27 October 2010

Still Life

I'm captivated by this image. It's a Daguerreotype made by Louis Daguerre on the streets of Paris in 1838. It is believed to be the earliest image that includes a person (ref: The First Photograph of a Human). Early photographic images required exposure times of several minutes.

The human in this Daguerreotype is on the street corner -- standing still with his leg propped on a stand -- looking like he was getting his boots shined. This image was made in 1838! As historical marker, it would be another 38 years before Bell patented his telephone.

It would be another 23 years before Mathew Brady's haunting images of the American Civil War, like the "Starving Soldier" (shown right).

These images must have seemed like pure magic.

Photography is still magic.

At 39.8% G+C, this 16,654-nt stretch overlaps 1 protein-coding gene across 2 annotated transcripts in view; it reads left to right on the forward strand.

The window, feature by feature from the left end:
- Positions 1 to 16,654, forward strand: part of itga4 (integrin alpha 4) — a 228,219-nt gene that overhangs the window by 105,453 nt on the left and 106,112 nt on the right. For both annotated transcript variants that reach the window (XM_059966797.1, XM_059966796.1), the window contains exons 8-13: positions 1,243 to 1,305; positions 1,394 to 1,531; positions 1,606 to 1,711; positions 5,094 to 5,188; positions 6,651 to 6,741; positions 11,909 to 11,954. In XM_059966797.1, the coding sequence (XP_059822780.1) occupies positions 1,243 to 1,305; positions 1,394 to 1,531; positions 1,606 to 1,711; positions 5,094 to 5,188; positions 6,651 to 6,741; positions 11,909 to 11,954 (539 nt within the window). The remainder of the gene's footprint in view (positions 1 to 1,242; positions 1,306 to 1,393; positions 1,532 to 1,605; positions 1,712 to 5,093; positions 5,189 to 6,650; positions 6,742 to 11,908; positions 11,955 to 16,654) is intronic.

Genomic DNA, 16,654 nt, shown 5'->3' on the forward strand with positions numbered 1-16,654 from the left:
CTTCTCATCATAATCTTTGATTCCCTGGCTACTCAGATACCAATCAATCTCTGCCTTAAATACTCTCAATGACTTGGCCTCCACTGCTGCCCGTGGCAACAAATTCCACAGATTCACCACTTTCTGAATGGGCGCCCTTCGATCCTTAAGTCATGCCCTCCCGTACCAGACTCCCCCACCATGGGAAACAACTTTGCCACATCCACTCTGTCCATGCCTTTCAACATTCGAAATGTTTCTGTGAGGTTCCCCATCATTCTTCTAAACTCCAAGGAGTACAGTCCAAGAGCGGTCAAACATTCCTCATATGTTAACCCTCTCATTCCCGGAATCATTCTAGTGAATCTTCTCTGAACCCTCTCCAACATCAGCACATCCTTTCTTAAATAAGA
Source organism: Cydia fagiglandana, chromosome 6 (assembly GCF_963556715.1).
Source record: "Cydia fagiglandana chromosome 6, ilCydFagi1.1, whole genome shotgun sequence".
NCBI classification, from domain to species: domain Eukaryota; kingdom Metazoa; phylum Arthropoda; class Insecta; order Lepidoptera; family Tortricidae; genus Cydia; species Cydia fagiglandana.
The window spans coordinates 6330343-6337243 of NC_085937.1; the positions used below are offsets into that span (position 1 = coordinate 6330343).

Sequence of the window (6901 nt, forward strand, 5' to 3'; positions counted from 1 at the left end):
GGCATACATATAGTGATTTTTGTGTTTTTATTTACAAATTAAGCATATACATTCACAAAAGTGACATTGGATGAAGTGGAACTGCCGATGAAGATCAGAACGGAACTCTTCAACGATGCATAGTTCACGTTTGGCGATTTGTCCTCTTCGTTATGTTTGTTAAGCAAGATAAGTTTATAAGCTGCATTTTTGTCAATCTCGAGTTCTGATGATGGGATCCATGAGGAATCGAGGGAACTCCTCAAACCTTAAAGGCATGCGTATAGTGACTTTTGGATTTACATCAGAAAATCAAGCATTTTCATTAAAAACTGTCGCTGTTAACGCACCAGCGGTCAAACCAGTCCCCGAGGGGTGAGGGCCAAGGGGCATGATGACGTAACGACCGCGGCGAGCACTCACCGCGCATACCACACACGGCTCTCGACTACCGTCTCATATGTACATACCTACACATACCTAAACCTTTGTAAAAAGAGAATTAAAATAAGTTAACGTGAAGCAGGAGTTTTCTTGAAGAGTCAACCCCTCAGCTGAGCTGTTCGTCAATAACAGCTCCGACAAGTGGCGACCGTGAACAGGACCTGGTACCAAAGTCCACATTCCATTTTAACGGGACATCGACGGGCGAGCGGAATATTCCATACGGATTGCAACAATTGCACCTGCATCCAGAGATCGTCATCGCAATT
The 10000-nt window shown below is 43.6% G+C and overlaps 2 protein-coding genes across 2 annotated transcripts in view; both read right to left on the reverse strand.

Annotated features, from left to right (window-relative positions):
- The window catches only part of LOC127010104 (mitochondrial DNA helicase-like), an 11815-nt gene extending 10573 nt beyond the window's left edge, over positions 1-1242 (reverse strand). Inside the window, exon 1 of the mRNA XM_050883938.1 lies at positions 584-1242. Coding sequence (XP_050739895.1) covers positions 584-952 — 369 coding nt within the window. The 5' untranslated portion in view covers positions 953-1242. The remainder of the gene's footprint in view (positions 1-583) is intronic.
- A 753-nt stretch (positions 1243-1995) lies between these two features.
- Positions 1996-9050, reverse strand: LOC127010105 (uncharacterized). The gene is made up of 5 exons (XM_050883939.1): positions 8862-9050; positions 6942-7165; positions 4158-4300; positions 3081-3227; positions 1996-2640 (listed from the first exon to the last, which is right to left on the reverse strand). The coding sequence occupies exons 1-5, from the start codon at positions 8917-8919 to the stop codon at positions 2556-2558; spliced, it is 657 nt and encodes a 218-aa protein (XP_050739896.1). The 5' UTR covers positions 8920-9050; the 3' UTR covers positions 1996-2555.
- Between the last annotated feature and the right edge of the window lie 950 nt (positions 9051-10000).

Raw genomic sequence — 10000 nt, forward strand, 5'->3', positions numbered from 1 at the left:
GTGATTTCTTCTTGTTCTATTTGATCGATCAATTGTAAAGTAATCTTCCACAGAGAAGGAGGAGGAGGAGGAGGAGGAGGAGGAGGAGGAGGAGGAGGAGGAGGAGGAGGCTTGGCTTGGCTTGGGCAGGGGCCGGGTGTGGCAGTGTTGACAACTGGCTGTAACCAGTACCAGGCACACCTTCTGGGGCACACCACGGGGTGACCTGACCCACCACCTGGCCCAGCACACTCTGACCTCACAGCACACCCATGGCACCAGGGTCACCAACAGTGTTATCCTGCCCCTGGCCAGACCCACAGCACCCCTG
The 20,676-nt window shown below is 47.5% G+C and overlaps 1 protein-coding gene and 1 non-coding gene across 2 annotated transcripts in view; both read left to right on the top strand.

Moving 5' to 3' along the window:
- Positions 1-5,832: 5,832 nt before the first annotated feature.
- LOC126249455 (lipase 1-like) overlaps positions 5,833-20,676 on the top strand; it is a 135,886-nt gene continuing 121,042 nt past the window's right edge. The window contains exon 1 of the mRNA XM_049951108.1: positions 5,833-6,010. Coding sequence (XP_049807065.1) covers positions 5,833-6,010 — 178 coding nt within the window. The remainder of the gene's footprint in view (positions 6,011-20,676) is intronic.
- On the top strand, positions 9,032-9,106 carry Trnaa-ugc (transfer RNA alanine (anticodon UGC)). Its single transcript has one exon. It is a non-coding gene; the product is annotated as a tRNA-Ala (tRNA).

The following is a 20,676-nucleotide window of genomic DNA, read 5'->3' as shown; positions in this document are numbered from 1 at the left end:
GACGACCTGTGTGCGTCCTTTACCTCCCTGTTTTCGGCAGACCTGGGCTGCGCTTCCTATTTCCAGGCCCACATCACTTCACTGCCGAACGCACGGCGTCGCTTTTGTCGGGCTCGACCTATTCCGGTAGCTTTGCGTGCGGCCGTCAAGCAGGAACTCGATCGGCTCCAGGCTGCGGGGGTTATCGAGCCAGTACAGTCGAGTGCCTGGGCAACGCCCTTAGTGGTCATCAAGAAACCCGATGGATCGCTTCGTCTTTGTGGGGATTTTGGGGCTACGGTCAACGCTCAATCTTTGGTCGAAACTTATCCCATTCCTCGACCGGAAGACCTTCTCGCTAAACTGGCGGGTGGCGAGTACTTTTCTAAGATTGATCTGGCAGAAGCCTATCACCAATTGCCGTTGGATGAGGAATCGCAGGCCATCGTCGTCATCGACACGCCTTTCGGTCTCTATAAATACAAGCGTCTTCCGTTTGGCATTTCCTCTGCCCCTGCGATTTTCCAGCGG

When I make time exposures of people using a digital camera, I'm never sure what palette of motion will be imprinted in pixels. Most of my photographs are what master potter Randy Johnston calls Nourishable Accidents. If my photographs turn out to be compelling in some way, I owe a debt of gratitude to dumb luck.

The draw of photography is that it can make life still. Photography suspends the animation of day-to-day life, framing it comfortably for consideration at our leisure - a powerful potion indeed.

A Personal Perspective

I learned about the history of photography from my long-time friend, and former photography professor, Rudi Dietrich (see this video profile of Rudi Dietrich).

Susan Sontag's book On Photography was influential to many would-be media-types of my generation. It gave me an entirely different perspective of the camera in the modern world. Her book inspired me to toss out hundreds of negatives and images in 1980. But I'm back to photography because I'm drawn to illusion that it frames life, and because the act photographing and the time-sliced imagery, lets me contemplate life at leisure.

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